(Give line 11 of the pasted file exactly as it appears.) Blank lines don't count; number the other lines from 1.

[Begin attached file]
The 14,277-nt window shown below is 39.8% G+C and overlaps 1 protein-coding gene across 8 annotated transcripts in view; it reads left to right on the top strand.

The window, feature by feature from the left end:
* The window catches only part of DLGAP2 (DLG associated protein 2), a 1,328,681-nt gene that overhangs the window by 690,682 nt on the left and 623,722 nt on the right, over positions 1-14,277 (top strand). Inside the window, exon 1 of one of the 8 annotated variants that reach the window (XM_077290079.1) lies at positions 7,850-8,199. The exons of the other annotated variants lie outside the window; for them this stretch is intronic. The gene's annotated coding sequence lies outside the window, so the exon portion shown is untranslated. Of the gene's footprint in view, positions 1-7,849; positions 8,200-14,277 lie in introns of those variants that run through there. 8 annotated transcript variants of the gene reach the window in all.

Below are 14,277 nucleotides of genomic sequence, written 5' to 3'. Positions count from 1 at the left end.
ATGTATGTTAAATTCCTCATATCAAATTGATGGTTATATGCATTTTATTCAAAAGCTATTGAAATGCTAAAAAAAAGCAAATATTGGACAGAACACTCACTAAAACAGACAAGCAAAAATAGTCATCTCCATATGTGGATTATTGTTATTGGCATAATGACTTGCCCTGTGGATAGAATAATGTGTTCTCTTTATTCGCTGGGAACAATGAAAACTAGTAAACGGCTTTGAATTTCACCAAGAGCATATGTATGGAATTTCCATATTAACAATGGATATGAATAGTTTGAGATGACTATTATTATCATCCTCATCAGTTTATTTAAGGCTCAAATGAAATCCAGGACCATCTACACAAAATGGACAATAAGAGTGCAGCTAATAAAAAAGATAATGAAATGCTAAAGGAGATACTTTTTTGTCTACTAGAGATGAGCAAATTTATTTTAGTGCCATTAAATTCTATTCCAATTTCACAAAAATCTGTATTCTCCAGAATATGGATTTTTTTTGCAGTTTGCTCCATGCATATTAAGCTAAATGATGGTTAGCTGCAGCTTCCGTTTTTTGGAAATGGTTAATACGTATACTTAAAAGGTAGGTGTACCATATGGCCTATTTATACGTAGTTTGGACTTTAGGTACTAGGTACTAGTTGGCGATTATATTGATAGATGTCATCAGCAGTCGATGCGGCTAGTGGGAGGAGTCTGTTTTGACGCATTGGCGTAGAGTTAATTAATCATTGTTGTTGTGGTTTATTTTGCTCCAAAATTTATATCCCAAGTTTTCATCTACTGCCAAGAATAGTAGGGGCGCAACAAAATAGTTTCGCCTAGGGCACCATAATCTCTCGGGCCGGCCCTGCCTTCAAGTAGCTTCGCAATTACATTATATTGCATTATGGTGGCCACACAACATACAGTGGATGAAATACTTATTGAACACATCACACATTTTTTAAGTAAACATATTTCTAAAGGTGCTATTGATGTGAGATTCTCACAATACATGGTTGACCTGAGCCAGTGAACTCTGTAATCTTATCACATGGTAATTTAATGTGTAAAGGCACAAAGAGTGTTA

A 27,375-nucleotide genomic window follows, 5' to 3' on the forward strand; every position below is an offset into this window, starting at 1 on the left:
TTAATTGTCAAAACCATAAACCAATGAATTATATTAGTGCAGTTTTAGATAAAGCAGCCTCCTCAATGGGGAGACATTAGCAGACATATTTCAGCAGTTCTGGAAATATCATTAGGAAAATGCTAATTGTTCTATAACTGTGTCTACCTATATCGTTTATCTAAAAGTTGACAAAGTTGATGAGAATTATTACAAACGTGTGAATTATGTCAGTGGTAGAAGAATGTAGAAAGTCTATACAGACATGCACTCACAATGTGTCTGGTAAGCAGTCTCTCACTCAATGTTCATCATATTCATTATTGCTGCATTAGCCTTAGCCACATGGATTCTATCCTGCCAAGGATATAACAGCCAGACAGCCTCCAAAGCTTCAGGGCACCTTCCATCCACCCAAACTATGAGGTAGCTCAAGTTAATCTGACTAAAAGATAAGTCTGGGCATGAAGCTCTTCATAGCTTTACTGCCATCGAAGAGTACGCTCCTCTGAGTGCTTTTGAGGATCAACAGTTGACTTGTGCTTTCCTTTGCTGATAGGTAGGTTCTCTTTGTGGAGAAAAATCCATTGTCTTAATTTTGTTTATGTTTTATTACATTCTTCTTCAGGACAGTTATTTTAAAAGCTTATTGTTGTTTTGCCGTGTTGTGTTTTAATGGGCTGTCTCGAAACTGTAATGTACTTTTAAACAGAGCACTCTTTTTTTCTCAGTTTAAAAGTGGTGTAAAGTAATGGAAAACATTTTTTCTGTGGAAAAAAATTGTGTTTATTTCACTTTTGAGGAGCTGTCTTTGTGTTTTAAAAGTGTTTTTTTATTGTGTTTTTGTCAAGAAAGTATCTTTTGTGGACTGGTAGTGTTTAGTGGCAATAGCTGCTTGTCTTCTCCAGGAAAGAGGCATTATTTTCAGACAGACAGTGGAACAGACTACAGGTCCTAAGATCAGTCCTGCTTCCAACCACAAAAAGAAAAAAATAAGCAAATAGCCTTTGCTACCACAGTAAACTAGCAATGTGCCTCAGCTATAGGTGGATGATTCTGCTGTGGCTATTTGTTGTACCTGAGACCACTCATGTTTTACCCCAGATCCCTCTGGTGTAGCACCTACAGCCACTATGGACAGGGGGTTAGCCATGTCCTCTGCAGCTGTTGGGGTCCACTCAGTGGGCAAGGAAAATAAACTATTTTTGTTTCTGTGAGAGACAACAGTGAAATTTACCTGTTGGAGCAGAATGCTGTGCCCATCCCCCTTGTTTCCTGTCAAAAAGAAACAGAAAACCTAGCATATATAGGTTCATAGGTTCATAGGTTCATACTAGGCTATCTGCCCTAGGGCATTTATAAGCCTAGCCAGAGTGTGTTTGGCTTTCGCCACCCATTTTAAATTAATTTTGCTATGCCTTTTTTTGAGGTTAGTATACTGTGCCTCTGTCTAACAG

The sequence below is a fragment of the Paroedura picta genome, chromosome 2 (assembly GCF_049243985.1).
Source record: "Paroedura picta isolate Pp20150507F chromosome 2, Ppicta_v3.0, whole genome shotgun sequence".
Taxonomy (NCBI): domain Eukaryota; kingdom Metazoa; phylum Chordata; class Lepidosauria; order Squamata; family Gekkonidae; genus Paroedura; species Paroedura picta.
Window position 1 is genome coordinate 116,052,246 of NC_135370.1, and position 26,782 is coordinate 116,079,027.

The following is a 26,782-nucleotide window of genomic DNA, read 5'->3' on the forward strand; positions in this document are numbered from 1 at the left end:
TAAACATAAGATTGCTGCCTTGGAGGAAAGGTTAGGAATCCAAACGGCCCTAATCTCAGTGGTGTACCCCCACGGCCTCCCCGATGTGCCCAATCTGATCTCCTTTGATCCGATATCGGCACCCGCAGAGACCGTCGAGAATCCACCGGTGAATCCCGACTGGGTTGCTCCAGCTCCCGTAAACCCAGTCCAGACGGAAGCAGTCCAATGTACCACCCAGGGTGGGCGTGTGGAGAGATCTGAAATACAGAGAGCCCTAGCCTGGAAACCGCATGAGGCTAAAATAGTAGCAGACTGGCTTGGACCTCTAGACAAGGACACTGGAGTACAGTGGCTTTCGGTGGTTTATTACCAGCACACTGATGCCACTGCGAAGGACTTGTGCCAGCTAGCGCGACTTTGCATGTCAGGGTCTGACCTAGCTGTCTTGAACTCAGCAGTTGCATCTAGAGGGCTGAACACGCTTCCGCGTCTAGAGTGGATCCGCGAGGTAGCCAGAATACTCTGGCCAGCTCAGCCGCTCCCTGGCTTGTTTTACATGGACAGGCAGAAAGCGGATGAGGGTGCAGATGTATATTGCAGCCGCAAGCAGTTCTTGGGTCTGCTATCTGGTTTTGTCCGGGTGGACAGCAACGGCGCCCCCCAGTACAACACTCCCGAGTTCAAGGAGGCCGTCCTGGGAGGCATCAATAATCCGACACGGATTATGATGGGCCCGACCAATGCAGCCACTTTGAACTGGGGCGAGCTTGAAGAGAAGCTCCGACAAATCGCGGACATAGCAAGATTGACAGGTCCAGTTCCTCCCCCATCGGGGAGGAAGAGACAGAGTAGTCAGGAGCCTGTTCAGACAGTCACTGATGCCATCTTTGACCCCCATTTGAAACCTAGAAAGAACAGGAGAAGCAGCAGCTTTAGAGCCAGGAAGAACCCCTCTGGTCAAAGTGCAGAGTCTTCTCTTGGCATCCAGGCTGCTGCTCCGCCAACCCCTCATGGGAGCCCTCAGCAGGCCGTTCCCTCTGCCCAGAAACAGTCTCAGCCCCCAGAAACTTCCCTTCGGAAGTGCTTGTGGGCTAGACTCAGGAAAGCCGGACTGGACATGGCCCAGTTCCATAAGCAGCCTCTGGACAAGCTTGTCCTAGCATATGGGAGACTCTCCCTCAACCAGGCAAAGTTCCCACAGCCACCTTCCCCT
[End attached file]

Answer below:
Window position 1 is genome coordinate 116,052,246 of NC_135370.1, and position 26,782 is coordinate 116,079,027.